(Linda Faillace; Linda with ewe and lamb; Linda & family as the USDA hauls away their sheep to be killed.)
Linda and Larry Faillace spent years at the University of Nottingham in England, where Linda became an expert in Mad Cow Disease (BSE). Upon return to the U.S., they imported sheep from Europe, with USDA approval, and began a cheese making business in Vermont, with their three children active participants in the enterprise.
But a few years later, the USDA came after them, claiming that their sheep might carry BSE, and told them to surrender their sheep. Because they had science on their side––no sheep had ever had BSE––the Faillaces fought back…with grim and dramatic consequences. Linda’s book, Mad Sheep: The True Story Behind the USDA’s War on a Family Farm , tells the story…well, most of it. The real reason for the USDA’s attack on their farm was revealed a decade later, as she recounts in today’s podcast.
Still, Linda Faillace remains an optimist, and she and her husband have continued to make cheese and teach cheese making and culinary arts. She has a lot to say about the growing power of the ever-growing local food movement.
photo credit: Sandy Macys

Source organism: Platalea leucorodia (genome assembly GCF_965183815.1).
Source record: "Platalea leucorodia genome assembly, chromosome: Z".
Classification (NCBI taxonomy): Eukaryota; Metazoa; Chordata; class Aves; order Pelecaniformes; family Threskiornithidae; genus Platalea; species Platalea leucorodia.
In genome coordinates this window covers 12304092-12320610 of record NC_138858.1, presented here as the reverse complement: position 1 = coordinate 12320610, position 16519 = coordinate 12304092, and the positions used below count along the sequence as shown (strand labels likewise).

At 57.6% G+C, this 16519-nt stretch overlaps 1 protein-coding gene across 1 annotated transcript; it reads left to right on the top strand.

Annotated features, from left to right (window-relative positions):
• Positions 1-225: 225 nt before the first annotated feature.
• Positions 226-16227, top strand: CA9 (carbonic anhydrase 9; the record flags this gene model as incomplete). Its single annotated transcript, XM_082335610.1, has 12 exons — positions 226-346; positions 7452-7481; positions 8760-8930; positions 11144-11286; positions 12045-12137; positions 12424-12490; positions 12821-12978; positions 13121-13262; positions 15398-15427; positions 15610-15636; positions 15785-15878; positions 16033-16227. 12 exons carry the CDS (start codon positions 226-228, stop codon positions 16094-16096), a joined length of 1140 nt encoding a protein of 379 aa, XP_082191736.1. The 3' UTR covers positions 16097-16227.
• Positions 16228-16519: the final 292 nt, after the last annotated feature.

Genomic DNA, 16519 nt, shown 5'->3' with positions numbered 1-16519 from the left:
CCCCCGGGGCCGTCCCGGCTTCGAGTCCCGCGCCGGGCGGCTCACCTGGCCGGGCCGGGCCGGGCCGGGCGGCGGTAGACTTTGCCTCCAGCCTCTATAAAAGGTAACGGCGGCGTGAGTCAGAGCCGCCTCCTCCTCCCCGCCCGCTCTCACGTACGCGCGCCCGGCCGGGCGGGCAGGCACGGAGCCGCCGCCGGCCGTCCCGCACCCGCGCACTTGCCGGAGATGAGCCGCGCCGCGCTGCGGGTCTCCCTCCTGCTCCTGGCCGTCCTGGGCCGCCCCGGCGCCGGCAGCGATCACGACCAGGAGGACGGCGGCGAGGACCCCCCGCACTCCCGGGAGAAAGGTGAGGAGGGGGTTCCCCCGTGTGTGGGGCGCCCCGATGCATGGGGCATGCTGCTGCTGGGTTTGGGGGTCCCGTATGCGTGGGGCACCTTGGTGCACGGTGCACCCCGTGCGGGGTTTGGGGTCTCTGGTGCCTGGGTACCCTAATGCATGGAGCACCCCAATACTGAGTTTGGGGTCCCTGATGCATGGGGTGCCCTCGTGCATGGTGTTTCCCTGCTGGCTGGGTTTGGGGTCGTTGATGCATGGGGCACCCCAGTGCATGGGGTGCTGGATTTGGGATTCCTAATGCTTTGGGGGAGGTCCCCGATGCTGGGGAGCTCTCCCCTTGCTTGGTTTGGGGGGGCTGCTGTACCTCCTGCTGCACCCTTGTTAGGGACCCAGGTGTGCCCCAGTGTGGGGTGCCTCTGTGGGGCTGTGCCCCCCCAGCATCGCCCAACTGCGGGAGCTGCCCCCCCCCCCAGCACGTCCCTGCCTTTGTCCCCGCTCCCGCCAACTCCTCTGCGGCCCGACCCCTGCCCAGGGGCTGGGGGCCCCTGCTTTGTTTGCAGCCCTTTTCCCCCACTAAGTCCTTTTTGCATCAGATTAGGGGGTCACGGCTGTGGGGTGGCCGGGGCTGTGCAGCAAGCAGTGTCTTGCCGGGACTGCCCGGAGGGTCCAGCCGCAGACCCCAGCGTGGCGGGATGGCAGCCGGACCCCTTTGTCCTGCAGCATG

4’05 learning about Mad Cow Disease
4’36 starting a family milk sheep farm, doing everything by the book, and being targeted by the USDA
8’27 armed USDA agents took away their sheep and killed them all
9’34 USDA whistleblower came forward a decade later to explain what really happened and why
10’44 sheep were used as a scapegoat to get funding for an expensive laboratory
12’30 the family refused to surrender their animals without testing –– and were punished for it
14’32 USDA put the land under quarantine
16’08 farmers punished for standing up for themselves
17’13 a heartbreak for the children and the family
19’37 robust and supportive community response
21’46 Vermont has many cheesemakers and is supportive of the local food movement
22’50 the healthiest ag practices are most attacked whereas the unhealthiest ones get a pass
24’44 the price of food is artificially low but only for factory food, because here big ag is subsidized; compare to Europe, where small ag is subsidized and good food is cheaper
26’32 inviting USDA inspectors to come to cheese making classes
28’15 cultivating the local food movement
28’57 differences for farmers from one state to the next
30’39 teaching cheesemaking
31’17 still not much sheep cheese making in the US because of the lack of genetics